Augusta Jewish official talks of church-state separation

by Rabbi Haim Dov Beliak, JewsOnFirst.org, December 17, 2007

In this conversation prompted by the Laces 4 Love shoe give-away, Marc Gottlieb, chairman of Jewish Community Relations Council of Augusta discusses his efforts to educate community on church-state separation.

Ministry defies critics, gives shoes to pupils
Lifting spirits with new soles

By J. Scott Trubey, The Augusta Chronicle, December 14, 2007

A group of North Augusta missionaries Thursday donated shoes to Greendale Elementary School pupils and as school officials had promised, no religious strings appeared to be attached.

In all, 44 pupils -- roughly 10 percent of the school's student population -- received new shoes from volunteers with Laces 4 Love, a ministry of First Baptist Church of North Augusta.

School officials from Aiken and Edgefield counties came under criticism Tuesday from a national organization that says the ministry's involvement with schools is a violation of church and state separations. Continue.

Schools say no religion is allowed in shoe giveaway

By J. Scott Trubey, The Augusta Chronicle, December 13, 2007

School officials in Aiken and Edgefield counties said Wednesday that no religious rituals are allowed as part of a church-sponsored shoe giveaway program criticized for being an unlawful blend of church and state.

The school superintendents of both Aiken and Edgefield counties say they are complying with legal requirements as they relate to the 6-year-old Laces 4 Love shoe giveaway for needy youth.

Laces 4 Love, a ministry of First Baptist Church of North Augusta, provides about 12,000 pairs of shoes to disadvantaged pupils. It came under criticism Tuesday from officials with Americans United for the Separation of Church and State, a national organization that said the giveaway violates the law.

One major issue, officials with Americans United said, is a ritual foot-washing ministry members had said would be part of the shoe donation. Shoes are being delivered this week to pupils in 25 schools in both counties. Continue.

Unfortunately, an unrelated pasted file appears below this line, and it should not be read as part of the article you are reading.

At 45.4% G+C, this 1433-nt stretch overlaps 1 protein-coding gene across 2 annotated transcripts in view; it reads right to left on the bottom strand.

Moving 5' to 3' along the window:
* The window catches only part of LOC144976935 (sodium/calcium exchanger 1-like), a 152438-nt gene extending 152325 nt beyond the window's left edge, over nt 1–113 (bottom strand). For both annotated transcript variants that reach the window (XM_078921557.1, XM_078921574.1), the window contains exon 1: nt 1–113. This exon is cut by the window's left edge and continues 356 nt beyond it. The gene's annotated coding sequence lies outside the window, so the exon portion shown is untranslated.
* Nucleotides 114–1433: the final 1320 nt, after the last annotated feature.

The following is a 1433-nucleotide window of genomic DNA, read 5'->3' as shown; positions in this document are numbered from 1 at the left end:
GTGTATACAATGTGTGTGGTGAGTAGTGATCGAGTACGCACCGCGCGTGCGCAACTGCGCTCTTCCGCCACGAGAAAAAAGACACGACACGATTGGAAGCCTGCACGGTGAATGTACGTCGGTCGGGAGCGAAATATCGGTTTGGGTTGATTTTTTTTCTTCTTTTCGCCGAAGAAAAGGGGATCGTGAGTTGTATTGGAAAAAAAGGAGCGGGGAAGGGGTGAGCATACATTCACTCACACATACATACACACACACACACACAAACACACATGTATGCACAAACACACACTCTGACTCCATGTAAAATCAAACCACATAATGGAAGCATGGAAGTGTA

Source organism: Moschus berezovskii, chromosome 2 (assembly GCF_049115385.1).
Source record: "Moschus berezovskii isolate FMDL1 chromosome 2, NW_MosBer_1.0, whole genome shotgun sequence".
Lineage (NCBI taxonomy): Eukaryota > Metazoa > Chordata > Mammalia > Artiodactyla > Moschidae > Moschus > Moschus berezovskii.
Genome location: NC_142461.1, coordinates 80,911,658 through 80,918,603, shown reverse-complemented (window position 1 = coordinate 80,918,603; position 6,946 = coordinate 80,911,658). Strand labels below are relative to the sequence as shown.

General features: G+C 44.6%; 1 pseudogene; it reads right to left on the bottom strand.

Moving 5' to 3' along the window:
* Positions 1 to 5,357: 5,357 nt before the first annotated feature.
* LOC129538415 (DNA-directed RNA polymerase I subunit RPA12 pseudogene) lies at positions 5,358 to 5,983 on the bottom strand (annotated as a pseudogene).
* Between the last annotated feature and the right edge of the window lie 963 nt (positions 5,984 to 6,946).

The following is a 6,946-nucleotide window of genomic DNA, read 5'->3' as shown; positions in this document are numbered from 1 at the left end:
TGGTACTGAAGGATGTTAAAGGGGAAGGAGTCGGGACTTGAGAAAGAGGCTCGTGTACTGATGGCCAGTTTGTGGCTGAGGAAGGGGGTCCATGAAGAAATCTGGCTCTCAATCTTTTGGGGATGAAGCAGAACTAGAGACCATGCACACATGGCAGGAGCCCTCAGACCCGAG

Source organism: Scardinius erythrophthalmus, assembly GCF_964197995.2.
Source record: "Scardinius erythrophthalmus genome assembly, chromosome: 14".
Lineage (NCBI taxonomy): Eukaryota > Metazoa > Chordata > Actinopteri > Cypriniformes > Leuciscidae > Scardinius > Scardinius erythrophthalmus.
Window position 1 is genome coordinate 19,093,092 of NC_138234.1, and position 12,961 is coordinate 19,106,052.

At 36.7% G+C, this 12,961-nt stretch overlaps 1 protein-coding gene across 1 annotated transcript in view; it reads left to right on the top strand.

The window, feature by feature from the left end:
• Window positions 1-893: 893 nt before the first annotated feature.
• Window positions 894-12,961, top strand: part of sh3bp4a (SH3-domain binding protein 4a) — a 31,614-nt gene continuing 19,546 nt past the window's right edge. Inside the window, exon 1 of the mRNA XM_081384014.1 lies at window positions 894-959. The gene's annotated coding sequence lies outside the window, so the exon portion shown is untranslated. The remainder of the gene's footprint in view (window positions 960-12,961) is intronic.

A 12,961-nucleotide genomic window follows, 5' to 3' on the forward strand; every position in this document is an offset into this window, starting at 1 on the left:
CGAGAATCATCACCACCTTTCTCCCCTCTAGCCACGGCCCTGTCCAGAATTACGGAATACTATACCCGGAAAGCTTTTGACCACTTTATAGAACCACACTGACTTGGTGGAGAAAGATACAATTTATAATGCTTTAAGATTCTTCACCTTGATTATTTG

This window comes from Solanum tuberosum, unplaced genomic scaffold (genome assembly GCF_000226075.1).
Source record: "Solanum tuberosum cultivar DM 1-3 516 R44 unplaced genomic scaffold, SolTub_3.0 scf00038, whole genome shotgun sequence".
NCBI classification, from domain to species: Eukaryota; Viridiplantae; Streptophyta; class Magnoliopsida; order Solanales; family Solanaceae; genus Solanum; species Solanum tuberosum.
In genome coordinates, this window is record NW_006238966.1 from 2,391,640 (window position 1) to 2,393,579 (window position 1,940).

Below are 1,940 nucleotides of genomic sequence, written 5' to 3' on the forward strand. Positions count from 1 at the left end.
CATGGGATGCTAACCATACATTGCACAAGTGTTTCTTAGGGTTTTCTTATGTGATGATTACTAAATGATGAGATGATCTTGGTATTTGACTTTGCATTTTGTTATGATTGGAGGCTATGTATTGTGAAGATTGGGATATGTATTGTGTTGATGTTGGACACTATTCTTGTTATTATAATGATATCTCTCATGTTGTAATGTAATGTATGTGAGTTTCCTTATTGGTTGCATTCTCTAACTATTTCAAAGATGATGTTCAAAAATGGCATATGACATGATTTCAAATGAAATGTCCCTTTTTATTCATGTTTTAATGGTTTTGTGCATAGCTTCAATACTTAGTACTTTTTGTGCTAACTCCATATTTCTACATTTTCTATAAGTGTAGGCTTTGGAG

Group fights shoe giveaway
Letters warn school systems about ministry work

By J. Scott Trubey, The Augusta Chronicle, December 12, 2007

NORTH AUGUSTA --- A national organization is protesting a church-sponsored shoe giveaway program in some schools in Aiken and Edgefield counties, saying it violates the legal separation of church and state.

Americans United for Separation of Church and State sent letters Tuesday urging the school systems in Edgefield and Aiken counties to end their involvement with Laces 4 Love, a First Baptist Church of North Augusta ministry that provides about 12,000 pairs of shoes to disadvantaged pupils.

"You just can't allow a religious group to carry on what it sees as a ministry of its church inside of a public school," said the Rev. Barry W. Lynn, the executive director of Americans United.

Laces 4 Love has provided shoes to pupils for six years. Shoes are being delivered this week to pupils in 25 schools in both counties. Continue.

From the heart, for the soles
Church presents children with shoes

By Julia Sellers, The Augusta Chronicle, December 15, 2006

BELVEDERE - Six-year-old Alex Thomas sat on a metal folding chair in the Belvedere Elementary School cafeteria Thursday morning, pulling goodies from a Christmas bag.